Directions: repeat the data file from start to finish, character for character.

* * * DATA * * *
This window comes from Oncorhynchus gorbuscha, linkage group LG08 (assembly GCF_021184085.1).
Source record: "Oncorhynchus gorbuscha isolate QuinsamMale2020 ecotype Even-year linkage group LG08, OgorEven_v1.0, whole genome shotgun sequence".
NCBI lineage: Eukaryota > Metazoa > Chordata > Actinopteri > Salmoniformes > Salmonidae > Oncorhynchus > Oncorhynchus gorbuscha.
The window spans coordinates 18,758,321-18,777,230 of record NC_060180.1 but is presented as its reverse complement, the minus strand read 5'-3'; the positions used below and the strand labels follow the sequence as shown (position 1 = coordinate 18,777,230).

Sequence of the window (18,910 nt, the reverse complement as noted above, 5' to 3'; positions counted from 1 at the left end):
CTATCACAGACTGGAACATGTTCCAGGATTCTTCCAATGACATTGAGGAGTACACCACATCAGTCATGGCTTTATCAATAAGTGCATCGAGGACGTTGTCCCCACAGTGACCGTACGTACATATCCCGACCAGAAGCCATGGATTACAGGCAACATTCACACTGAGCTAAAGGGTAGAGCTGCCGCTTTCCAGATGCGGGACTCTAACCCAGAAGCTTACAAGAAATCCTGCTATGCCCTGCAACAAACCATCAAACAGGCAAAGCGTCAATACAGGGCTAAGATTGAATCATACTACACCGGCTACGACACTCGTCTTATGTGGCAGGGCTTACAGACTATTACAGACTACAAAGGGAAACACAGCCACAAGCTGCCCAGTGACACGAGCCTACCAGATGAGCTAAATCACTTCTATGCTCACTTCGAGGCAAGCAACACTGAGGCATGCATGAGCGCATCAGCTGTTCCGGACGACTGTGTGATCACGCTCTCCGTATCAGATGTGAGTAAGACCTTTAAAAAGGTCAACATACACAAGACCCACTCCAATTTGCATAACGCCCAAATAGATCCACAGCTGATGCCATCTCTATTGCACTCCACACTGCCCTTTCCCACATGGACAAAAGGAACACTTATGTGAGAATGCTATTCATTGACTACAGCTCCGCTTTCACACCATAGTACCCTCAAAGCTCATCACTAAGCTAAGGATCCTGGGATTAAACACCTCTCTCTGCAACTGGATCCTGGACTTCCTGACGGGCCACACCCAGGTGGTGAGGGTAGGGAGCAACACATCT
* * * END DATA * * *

This window comes from Oncorhynchus gorbuscha, linkage group LG08 (assembly GCF_021184085.1).
Source record: "Oncorhynchus gorbuscha isolate QuinsamMale2020 ecotype Even-year linkage group LG08, OgorEven_v1.0, whole genome shotgun sequence".
NCBI lineage: Eukaryota > Metazoa > Chordata > Actinopteri > Salmoniformes > Salmonidae > Oncorhynchus > Oncorhynchus gorbuscha.
The window spans coordinates 18,758,321-18,777,230 of record NC_060180.1 but is presented as its reverse complement, the minus strand read 5'-3'; the positions used below and the strand labels follow the sequence as shown (position 1 = coordinate 18,777,230).

Sequence of the window (18,910 nt, the reverse complement as noted above, 5' to 3'; positions counted from 1 at the left end):
CTATCACAGACTGGAACATGTTCCAGGATTCTTCCAATGACATTGAGGAGTACACCACATCAGTCATGGCTTTATCAATAAGTGCATCGAGGACGTTGTCCCCACAGTGACCGTACGTACATATCCCGACCAGAAGCCATGGATTACAGGCAACATTCACACTGAGCTAAAGGGTAGAGCTGCCGCTTTCCAGATGCGGGACTCTAACCCAGAAGCTTACAAGAAATCCTGCTATGCCCTGCAACAAACCATCAAACAGGCAAAGCGTCAATACAGGGCTAAGATTGAATCATACTACACCGGCTACGACACTCGTCTTATGTGGCAGGGCTTACAGACTATTACAGACTACAAAGGGAAACACAGCCACAAGCTGCCCAGTGACACGAGCCTACCAGATGAGCTAAATCACTTCTATGCTCACTTCGAGGCAAGCAACACTGAGGCATGCATGAGCGCATCAGCTGTTCCGGACGACTGTGTGATCACGCTCTCCGTATCAGATGTGAGTAAGACCTTTAAAAAGGTCAACATACACAAGACCCACTCCAATTTGCATAACGCCCAAATAGATCCACAGCTGATGCCATCTCTATTGCACTCCACACTGCCCTTTCCCACATGGACAAAAGGAACACTTATGTGAGAATGCTATTCATTGACTACAGCTCCGCTTTCACACCATAGTACCCTCAAAGCTCATCACTAAGCTAAGGATCCTGGGATTAAACACCTCTCTCTGCAACTGGATCCTGGACTTCCTGACGGGCCACACCCAGGTGGTGAGGGTAGGGAGCAACACATCT